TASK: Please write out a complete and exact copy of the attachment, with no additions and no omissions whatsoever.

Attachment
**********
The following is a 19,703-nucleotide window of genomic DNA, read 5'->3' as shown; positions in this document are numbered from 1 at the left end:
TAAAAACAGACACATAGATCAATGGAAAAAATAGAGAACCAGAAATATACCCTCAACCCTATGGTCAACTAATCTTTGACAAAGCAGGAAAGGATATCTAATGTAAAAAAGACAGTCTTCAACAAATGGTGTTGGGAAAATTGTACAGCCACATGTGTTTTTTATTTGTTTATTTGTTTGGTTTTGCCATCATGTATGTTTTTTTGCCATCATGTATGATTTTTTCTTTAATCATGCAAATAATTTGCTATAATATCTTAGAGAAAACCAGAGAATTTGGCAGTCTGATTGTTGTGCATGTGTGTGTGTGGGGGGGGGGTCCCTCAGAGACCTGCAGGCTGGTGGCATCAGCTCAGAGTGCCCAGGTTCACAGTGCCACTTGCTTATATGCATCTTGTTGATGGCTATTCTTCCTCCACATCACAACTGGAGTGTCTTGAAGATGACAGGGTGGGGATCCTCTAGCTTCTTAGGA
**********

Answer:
The following is a 19,703-nucleotide window of genomic DNA, read 5'->3' as shown; positions in this document are numbered from 1 at the left end:
TAAAAACAGACACATAGATCAATGGAAAAAATAGAGAACCAGAAATATACCCTCAACCCTATGGTCAACTAATCTTTGACAAAGCAGGAAAGGATATCTAATGTAAAAAAGACAGTCTTCAACAAATGGTGTTGGGAAAATTGTACAGCCACATGTGTTTTTTATTTGTTTATTTGTTTGGTTTTGCCATCATGTATGTTTTTTTGCCATCATGTATGATTTTTTCTTTAATCATGCAAATAATTTGCTATAATATCTTAGAGAAAACCAGAGAATTTGGCAGTCTGATTGTTGTGCATGTGTGTGTGTGGGGGGGGGGTCCCTCAGAGACCTGCAGGCTGGTGGCATCAGCTCAGAGTGCCCAGGTTCACAGTGCCACTTGCTTATATGCATCTTGTTGATGGCTATTCTTCCTCCACATCACAACTGGAGTGTCTTGAAGATGACAGGGTGGGGATCCTCTAGCTTCTTAGGA